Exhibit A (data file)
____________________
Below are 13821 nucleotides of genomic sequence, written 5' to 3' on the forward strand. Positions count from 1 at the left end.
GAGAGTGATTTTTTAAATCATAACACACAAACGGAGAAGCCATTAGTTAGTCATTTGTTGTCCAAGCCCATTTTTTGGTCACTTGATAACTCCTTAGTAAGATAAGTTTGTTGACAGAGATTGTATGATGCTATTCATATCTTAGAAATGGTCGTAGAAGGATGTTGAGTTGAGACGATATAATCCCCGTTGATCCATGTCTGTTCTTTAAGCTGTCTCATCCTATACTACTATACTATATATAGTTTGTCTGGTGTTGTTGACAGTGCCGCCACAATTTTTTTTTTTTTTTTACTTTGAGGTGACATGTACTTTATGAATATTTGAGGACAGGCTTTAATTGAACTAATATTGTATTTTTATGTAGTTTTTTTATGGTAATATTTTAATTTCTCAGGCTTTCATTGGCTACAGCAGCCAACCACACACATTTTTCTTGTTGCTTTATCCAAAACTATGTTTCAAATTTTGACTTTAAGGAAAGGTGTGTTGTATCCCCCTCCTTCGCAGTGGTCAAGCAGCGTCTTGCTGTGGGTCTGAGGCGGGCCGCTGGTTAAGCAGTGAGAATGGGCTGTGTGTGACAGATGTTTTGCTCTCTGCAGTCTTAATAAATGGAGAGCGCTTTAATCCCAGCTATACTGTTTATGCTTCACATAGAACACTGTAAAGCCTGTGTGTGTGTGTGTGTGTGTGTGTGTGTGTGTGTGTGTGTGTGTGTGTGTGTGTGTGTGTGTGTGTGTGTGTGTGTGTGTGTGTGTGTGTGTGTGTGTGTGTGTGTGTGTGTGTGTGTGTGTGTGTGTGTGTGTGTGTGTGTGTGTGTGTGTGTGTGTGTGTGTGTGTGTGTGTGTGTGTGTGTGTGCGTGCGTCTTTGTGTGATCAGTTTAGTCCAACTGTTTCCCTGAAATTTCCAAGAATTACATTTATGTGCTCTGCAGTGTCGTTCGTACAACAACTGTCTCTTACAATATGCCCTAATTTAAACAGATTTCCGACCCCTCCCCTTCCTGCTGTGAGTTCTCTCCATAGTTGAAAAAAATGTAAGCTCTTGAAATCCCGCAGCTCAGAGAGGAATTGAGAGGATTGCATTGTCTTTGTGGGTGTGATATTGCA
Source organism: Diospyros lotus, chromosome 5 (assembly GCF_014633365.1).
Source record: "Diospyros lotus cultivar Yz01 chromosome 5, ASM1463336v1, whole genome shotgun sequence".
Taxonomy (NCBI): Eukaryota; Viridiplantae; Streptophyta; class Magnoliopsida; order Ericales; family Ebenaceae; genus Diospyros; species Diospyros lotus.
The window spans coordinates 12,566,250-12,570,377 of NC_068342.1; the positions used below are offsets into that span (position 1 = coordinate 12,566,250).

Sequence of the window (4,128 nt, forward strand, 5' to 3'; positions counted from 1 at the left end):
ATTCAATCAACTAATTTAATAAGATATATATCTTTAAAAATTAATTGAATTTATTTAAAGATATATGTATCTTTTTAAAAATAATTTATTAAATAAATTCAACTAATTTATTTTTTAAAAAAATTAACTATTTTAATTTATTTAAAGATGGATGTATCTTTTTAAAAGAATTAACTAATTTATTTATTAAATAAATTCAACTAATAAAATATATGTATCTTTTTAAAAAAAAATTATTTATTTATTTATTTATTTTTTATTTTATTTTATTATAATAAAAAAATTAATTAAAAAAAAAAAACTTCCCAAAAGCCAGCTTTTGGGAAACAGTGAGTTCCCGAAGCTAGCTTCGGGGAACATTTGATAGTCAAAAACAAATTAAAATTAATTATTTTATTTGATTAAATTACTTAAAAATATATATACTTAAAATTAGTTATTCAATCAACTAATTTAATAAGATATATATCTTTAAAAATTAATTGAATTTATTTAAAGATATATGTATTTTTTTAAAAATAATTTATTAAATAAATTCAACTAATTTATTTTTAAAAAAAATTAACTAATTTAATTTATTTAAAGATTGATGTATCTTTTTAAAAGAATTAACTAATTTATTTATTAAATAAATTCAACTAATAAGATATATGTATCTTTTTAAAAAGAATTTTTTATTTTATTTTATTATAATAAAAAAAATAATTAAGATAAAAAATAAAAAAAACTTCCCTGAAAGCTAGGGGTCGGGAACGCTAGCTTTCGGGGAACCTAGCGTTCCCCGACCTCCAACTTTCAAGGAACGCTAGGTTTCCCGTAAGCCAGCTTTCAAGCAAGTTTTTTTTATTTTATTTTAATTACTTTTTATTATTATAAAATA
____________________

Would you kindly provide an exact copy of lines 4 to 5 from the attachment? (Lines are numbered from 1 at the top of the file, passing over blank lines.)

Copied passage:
Source record: "Diospyros lotus cultivar Yz01 chromosome 5, ASM1463336v1, whole genome shotgun sequence".
Taxonomy (NCBI): Eukaryota; Viridiplantae; Streptophyta; class Magnoliopsida; order Ericales; family Ebenaceae; genus Diospyros; species Diospyros lotus.